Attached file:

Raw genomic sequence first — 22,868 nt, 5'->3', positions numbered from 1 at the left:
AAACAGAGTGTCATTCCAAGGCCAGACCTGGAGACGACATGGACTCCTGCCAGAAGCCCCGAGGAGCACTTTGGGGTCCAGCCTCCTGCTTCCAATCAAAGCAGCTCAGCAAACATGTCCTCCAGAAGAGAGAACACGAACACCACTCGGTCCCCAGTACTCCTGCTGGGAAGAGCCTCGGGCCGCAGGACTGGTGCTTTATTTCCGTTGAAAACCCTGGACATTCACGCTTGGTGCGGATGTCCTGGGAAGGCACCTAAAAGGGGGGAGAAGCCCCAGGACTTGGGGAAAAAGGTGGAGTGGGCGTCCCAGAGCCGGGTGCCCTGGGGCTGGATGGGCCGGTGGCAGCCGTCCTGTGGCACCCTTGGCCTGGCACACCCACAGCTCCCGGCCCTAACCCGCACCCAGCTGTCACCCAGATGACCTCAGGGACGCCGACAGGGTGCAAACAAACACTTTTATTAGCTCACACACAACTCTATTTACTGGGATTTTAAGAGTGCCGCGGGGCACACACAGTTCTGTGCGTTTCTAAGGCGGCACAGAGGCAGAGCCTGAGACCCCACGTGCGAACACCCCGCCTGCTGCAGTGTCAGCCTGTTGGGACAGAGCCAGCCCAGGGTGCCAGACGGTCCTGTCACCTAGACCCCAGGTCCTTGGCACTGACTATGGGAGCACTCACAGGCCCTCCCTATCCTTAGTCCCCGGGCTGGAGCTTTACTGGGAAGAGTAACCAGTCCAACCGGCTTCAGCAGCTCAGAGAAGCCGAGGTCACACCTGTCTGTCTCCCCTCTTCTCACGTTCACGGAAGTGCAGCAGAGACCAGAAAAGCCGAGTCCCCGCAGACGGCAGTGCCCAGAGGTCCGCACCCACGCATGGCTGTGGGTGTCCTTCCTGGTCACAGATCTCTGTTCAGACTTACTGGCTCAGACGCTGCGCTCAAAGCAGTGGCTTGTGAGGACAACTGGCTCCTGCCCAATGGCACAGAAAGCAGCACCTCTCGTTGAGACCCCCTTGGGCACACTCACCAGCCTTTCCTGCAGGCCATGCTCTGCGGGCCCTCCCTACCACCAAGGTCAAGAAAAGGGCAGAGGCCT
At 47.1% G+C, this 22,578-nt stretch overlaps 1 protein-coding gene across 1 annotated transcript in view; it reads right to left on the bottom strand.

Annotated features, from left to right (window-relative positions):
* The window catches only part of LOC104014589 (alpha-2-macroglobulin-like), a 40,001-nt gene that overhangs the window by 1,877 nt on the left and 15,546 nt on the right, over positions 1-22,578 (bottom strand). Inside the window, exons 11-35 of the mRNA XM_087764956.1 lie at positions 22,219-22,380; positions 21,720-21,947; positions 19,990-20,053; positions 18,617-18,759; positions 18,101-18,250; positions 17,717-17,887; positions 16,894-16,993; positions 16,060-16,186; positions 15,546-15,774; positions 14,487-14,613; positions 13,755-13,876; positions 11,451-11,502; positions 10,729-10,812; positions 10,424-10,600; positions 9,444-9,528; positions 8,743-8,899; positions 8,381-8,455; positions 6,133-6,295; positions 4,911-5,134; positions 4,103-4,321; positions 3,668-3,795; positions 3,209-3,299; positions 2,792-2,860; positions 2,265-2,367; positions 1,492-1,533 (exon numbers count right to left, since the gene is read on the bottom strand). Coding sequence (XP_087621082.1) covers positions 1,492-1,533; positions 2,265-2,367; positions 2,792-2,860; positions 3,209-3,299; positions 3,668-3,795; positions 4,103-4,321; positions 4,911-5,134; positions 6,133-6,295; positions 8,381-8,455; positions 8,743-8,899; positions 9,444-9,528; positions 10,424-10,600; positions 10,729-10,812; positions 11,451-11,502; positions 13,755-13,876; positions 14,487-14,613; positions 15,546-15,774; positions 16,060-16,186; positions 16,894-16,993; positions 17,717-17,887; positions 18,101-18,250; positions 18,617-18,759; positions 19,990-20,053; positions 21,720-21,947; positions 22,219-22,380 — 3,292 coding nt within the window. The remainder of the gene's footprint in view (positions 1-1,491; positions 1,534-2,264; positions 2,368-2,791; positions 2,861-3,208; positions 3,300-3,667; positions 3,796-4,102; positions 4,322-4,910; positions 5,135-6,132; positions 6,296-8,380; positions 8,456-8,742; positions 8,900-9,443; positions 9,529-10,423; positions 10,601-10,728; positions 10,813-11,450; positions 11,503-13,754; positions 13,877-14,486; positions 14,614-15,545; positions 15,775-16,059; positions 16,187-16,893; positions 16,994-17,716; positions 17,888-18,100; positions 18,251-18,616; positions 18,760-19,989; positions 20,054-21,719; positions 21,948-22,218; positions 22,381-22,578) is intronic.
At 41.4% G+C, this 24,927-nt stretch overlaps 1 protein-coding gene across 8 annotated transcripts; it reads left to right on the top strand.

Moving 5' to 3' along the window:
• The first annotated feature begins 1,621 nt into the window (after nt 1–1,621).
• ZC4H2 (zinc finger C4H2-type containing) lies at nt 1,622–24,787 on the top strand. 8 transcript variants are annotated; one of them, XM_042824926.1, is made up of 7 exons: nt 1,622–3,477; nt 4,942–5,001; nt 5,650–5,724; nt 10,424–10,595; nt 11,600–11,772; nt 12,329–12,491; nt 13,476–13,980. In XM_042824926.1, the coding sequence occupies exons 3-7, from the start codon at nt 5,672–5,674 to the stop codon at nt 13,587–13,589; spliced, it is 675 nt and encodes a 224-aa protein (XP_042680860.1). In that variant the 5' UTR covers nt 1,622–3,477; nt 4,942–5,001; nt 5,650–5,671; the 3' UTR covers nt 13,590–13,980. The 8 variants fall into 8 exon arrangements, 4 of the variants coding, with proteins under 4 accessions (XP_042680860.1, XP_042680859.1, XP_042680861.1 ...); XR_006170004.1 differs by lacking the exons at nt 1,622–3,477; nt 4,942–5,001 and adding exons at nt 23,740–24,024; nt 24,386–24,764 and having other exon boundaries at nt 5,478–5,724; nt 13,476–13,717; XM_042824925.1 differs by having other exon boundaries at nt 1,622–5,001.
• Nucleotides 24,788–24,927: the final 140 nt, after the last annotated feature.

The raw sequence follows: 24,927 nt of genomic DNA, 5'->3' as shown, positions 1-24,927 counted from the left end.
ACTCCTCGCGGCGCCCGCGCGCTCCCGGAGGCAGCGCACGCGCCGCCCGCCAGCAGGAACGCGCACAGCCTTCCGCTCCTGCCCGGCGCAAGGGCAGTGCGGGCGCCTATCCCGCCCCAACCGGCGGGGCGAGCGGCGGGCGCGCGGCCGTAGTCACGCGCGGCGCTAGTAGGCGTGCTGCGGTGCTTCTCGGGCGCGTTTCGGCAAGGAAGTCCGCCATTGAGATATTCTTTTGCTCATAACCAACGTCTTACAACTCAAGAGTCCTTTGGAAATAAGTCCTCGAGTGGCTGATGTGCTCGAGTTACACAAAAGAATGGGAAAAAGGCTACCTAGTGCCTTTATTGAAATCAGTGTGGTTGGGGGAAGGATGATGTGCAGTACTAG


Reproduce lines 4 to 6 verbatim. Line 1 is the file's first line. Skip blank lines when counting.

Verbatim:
Annotated features, from left to right (window-relative positions):
* The window catches only part of LOC104014589 (alpha-2-macroglobulin-like), a 40,001-nt gene that overhangs the window by 1,877 nt on the left and 15,546 nt on the right, over positions 1-22,578 (bottom strand). Inside the window, exons 11-35 of the mRNA XM_087764956.1 lie at positions 22,219-22,380; positions 21,720-21,947; positions 19,990-20,053; positions 18,617-18,759; positions 18,101-18,250; positions 17,717-17,887; positions 16,894-16,993; positions 16,060-16,186; positions 15,546-15,774; positions 14,487-14,613; positions 13,755-13,876; positions 11,451-11,502; positions 10,729-10,812; positions 10,424-10,600; positions 9,444-9,528; positions 8,743-8,899; positions 8,381-8,455; positions 6,133-6,295; positions 4,911-5,134; positions 4,103-4,321; positions 3,668-3,795; positions 3,209-3,299; positions 2,792-2,860; positions 2,265-2,367; positions 1,492-1,533 (exon numbers count right to left, since the gene is read on the bottom strand). Coding sequence (XP_087621082.1) covers positions 1,492-1,533; positions 2,265-2,367; positions 2,792-2,860; positions 3,209-3,299; positions 3,668-3,795; positions 4,103-4,321; positions 4,911-5,134; positions 6,133-6,295; positions 8,381-8,455; positions 8,743-8,899; positions 9,444-9,528; positions 10,424-10,600; positions 10,729-10,812; positions 11,451-11,502; positions 13,755-13,876; positions 14,487-14,613; positions 15,546-15,774; positions 16,060-16,186; positions 16,894-16,993; positions 17,717-17,887; positions 18,101-18,250; positions 18,617-18,759; positions 19,990-20,053; positions 21,720-21,947; positions 22,219-22,380 — 3,292 coding nt within the window. The remainder of the gene's footprint in view (positions 1-1,491; positions 1,534-2,264; positions 2,368-2,791; positions 2,861-3,208; positions 3,300-3,667; positions 3,796-4,102; positions 4,322-4,910; positions 5,135-6,132; positions 6,296-8,380; positions 8,456-8,742; positions 8,900-9,443; positions 9,529-10,423; positions 10,601-10,728; positions 10,813-11,450; positions 11,503-13,754; positions 13,877-14,486; positions 14,614-15,545; positions 15,775-16,059; positions 16,187-16,893; positions 16,994-17,716; positions 17,888-18,100; positions 18,251-18,616; positions 18,760-19,989; positions 20,054-21,719; positions 21,948-22,218; positions 22,381-22,578) is intronic.
At 41.4% G+C, this 24,927-nt stretch overlaps 1 protein-coding gene across 8 annotated transcripts; it reads left to right on the top strand.